<dependency>
    <groupId>org.apache.tomcat</groupId>
    <artifactId>tomcat-servlet-api</artifactId>
    <version>7.0.26</version>
    <scope>provided</scope>
  </dependency>
</dependencies>

These dependency allows us to compile servlet 3.0 code. Note that the servlet-api dependency is provided, as Tomcat itself already provides it for us of course.

The above dependencies will likely be the same for all web projects you do. Later we are going to add a couple more to deal with JSF and JPA. For now, lets wrap up with basic plugin configuration:

<build>
    <plugins>
      <plugin>
        <artifactId>maven-compiler-plugin</artifactId>
        <inherited>true</inherited>
        <configuration>
          <source>1.6</source>
          <target>1.6</target>
          <encoding>UTF-8</encoding>
        </configuration>
      </plugin>
      <plugin>
        <artifactId>maven-resources-plugin</artifactId>
        <configuration>
          <encoding>UTF-8</encoding>
        </configuration>
      </plugin>
    </plugins>
  </build>
At this point you will want to refresh your project settings so that the Eclipse settings match the Maven settings (Java 6 being used). You could of course also specify Java 1.7 if you're going to be running on Java 7.

RECAP: At this point you have

- installed Tomcat 7 and Eclipse 3.7
- added a JDBC driver to tomcat/lib
- created an Eclipse workspace, a maven project with war packaging and added the above into the pom
- did you check the build path, especially if there are exclusions on the resources directories? There likely are - remove those exclusions or hot-deployment is not going to work right.
- during the setup stages, continuously examine the deployment assembly; this can turn into a mess when using a mavenized project for some reason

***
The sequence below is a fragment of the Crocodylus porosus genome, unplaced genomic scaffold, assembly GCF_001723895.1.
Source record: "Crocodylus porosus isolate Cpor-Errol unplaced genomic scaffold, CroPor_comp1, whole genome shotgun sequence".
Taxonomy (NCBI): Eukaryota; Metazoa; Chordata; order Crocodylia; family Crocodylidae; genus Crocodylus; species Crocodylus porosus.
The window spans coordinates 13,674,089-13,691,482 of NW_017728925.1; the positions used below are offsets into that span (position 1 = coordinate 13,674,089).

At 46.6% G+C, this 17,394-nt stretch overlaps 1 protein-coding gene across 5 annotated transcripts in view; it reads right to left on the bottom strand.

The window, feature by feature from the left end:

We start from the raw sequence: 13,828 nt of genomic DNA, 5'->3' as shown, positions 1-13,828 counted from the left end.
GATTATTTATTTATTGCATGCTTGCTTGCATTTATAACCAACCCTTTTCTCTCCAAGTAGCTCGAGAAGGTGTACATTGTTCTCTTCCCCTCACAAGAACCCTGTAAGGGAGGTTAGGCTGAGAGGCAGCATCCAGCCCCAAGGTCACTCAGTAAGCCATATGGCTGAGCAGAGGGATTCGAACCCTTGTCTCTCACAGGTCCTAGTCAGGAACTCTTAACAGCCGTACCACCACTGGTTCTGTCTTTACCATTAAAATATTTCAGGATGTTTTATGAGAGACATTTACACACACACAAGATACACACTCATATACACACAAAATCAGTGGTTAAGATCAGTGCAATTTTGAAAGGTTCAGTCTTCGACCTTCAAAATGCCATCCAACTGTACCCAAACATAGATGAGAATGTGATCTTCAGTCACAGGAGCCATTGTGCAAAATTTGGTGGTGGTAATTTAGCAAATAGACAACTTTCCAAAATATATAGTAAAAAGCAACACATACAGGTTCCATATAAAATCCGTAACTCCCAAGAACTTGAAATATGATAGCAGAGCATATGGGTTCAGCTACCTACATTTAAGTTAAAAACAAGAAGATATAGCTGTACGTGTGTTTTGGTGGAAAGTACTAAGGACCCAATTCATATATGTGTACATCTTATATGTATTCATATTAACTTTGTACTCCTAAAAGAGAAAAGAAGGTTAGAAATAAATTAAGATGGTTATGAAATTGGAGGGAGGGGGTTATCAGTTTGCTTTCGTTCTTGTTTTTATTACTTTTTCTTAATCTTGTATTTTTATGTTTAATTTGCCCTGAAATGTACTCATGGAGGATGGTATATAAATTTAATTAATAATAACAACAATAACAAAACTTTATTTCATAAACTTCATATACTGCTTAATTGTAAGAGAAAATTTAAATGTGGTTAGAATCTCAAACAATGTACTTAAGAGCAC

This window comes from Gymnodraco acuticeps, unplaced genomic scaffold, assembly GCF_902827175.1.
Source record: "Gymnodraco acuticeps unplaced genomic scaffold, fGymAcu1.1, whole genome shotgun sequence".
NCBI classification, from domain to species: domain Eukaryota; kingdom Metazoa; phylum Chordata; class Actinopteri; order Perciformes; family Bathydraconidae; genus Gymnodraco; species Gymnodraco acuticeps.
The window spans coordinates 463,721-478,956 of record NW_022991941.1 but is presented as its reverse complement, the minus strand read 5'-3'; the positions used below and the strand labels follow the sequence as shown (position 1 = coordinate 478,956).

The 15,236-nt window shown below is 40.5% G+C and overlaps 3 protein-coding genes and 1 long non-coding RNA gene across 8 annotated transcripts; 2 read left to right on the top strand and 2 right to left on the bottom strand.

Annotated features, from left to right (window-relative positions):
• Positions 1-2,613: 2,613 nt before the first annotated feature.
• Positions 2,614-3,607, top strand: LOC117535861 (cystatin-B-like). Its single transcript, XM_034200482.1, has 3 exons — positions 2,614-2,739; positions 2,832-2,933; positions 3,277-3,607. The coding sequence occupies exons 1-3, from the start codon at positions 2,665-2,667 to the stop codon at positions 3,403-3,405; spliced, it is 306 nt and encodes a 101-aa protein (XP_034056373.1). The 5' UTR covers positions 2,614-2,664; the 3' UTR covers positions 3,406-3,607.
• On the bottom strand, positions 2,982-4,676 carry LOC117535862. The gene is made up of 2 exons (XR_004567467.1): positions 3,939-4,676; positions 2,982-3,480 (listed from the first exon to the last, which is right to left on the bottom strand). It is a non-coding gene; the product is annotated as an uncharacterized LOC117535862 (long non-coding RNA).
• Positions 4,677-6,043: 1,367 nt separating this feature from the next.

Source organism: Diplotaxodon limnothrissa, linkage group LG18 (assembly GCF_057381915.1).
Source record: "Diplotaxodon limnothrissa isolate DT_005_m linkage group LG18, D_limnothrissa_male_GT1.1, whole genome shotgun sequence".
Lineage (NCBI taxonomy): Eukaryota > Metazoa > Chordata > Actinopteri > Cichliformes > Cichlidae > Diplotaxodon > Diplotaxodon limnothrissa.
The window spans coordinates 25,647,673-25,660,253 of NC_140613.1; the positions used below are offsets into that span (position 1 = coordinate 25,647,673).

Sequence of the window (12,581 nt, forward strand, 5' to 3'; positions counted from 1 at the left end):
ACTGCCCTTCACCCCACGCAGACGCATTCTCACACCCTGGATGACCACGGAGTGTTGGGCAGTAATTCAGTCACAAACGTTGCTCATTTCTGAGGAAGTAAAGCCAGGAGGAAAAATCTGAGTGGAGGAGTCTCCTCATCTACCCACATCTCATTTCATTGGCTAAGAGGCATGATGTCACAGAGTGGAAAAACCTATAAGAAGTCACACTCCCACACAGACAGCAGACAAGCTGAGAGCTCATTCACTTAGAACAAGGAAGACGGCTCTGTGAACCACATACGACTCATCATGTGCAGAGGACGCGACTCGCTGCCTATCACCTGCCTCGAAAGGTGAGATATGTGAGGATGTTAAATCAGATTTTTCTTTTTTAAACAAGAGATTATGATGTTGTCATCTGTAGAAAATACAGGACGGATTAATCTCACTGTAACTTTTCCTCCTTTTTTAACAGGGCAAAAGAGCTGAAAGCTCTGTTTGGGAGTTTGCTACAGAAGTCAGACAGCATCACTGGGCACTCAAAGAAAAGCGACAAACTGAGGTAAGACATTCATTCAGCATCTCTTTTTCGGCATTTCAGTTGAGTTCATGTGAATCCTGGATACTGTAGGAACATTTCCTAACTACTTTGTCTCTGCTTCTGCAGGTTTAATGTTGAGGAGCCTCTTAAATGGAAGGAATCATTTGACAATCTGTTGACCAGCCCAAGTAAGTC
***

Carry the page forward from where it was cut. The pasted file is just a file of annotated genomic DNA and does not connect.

Config files

To properly setup the application based on the choices I've made we need a pile of configuration files. Lets tackle them one at a time.

webapp/META-INF/context.xml
This tomcat specific file right now is quite empty, but eventually we'll be adding a datasource to it.

<Context path="/testapp" reloadable="true" docBase="work/Catalina/localhost">
</Context>  

webapp/WEB-INF/web.xml
Main configuration file for a java webapp. Right now its quite bare, we'll be adding stuff to it later.

<?xml version="1.0" encoding="UTF-8"?>
<web-app xmlns="http://java.sun.com/xml/ns/javaee"
      xmlns:xsi="http://www.w3.org/2001/XMLSchema-instance"
      xsi:schemaLocation="http://java.sun.com/xml/ns/javaee http://java.sun.com/xml/ns/javaee/web-app_3_0.xsd"
      version="3.0">
       
  <display-name>testapp</display-name>
  
</web-app>  

Notice the servlet spec 3.0; Tomcat 7 provides that for us. If you would be targetting Tomcat 6 for some reason, you'd need to downgrade to servlet 2.5.


resources/log4j.xml
To make log4j happy, we need to define some minimal configuration.

<?xml version="1.0" encoding="UTF-8" ?>
<log4j:configuration xmlns:log4j="http://jakarta.apache.org/log4j/">

    <appender name="ASYNC" class="org.apache.log4j.AsyncAppender">
        <appender-ref ref="CONSOLE"/>
    </appender>
        
    <appender name="CONSOLE" class="org.apache.log4j.ConsoleAppender">
        <layout class="org.apache.log4j.PatternLayout">
             <param name="ConversionPattern" value="%-d: %-5p [%8c](%F:%L) %x - %m%n"/>
        </layout>
    </appender>

    <category name="org.hibernate">
        <priority value="error"/>
    </category>

    <category name="com.yourpackage">
        <priority value="debug"/>
    </category>

    <root>
        <priority value="INFO" />
        <appender-ref ref="ASYNC"/>
    </root>

</log4j:configuration>